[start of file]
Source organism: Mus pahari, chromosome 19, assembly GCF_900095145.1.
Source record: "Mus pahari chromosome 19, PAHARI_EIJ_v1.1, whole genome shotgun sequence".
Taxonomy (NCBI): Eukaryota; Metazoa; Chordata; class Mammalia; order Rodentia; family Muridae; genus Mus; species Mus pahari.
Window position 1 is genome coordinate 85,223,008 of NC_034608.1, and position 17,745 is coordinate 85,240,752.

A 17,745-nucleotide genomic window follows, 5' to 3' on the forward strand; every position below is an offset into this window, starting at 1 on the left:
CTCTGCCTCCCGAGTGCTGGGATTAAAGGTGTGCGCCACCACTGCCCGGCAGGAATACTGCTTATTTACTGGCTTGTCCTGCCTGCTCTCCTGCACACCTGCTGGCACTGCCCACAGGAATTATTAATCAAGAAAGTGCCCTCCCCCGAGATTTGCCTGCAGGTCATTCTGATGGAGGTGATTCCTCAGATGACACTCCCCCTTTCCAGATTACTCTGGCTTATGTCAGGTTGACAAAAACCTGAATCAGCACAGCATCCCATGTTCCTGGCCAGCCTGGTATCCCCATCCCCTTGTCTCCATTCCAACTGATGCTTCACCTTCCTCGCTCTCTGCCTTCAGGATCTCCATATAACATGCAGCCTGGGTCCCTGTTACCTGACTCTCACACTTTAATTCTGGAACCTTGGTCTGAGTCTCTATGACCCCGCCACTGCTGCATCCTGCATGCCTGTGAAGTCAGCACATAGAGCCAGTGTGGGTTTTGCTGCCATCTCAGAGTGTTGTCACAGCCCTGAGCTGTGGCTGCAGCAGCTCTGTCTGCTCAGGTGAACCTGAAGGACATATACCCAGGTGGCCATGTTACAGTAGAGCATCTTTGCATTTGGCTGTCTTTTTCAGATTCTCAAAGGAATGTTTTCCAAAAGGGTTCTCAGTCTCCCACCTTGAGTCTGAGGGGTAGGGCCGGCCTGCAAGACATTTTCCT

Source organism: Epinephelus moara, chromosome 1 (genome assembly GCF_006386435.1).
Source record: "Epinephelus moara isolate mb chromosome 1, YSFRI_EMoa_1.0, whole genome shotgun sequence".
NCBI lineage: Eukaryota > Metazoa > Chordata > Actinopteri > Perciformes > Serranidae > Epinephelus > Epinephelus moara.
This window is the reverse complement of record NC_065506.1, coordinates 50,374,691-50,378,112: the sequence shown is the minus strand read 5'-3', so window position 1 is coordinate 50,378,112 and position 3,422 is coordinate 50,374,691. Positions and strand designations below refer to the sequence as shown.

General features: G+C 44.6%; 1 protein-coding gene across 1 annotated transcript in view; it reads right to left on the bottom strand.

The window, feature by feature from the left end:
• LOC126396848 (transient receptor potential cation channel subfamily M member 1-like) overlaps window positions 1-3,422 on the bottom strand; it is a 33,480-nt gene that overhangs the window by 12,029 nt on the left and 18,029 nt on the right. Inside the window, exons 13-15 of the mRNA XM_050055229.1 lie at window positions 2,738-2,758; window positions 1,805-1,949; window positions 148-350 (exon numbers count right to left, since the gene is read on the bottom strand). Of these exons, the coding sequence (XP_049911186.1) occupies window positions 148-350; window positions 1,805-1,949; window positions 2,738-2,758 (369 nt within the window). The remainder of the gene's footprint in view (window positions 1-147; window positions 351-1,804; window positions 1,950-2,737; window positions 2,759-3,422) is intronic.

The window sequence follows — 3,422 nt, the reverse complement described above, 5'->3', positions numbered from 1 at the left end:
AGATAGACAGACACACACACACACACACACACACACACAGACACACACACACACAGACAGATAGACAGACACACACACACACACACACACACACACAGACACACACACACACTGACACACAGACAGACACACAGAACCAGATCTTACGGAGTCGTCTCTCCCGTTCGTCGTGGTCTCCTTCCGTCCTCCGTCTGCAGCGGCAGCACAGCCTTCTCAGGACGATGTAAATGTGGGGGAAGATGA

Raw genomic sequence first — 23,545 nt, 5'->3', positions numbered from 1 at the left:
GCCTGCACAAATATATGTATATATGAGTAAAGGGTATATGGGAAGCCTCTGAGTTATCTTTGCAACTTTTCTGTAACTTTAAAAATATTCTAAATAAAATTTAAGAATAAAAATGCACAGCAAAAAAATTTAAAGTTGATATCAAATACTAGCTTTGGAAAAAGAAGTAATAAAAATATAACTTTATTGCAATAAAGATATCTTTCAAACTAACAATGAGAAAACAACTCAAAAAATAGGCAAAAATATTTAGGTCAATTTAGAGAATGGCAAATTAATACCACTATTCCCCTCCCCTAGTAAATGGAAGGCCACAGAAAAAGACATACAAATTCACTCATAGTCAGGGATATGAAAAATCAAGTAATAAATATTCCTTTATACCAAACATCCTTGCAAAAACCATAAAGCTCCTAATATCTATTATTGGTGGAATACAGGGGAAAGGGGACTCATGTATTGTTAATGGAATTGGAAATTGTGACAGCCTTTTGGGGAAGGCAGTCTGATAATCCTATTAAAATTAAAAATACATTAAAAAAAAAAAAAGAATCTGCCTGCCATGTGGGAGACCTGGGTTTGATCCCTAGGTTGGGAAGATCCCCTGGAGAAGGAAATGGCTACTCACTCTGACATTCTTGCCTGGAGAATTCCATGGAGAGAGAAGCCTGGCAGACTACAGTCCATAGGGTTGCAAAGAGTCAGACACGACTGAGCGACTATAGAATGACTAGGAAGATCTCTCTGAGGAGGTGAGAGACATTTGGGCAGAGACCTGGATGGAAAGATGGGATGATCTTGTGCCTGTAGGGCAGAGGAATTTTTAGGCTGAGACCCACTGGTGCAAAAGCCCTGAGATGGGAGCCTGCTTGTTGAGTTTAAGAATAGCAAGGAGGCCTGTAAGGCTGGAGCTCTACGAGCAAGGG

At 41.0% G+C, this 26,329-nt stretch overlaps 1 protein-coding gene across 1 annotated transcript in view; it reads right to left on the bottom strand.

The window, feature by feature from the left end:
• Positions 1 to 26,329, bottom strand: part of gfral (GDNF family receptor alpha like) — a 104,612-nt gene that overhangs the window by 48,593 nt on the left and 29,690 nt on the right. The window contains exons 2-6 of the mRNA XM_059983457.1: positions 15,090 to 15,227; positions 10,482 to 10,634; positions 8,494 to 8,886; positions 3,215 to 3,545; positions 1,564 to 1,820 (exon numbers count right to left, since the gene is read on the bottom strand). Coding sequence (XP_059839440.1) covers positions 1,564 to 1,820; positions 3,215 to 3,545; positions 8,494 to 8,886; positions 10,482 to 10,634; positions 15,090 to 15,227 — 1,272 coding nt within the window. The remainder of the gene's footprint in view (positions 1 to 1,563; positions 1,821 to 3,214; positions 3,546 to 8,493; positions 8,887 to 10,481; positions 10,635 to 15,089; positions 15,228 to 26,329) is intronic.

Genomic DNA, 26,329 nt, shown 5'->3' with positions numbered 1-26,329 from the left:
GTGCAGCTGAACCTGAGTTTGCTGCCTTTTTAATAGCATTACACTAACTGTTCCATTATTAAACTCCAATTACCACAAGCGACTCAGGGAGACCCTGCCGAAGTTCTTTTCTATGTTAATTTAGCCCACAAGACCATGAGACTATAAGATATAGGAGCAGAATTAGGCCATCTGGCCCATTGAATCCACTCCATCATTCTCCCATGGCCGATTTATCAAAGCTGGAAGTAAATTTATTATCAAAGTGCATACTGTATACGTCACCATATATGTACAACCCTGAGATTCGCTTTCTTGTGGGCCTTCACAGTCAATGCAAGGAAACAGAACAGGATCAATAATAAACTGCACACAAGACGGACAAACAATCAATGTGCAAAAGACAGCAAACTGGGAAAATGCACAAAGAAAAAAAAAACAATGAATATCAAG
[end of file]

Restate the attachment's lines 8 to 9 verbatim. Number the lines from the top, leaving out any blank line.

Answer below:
Source record: "Epinephelus moara isolate mb chromosome 1, YSFRI_EMoa_1.0, whole genome shotgun sequence".
NCBI lineage: Eukaryota > Metazoa > Chordata > Actinopteri > Perciformes > Serranidae > Epinephelus > Epinephelus moara.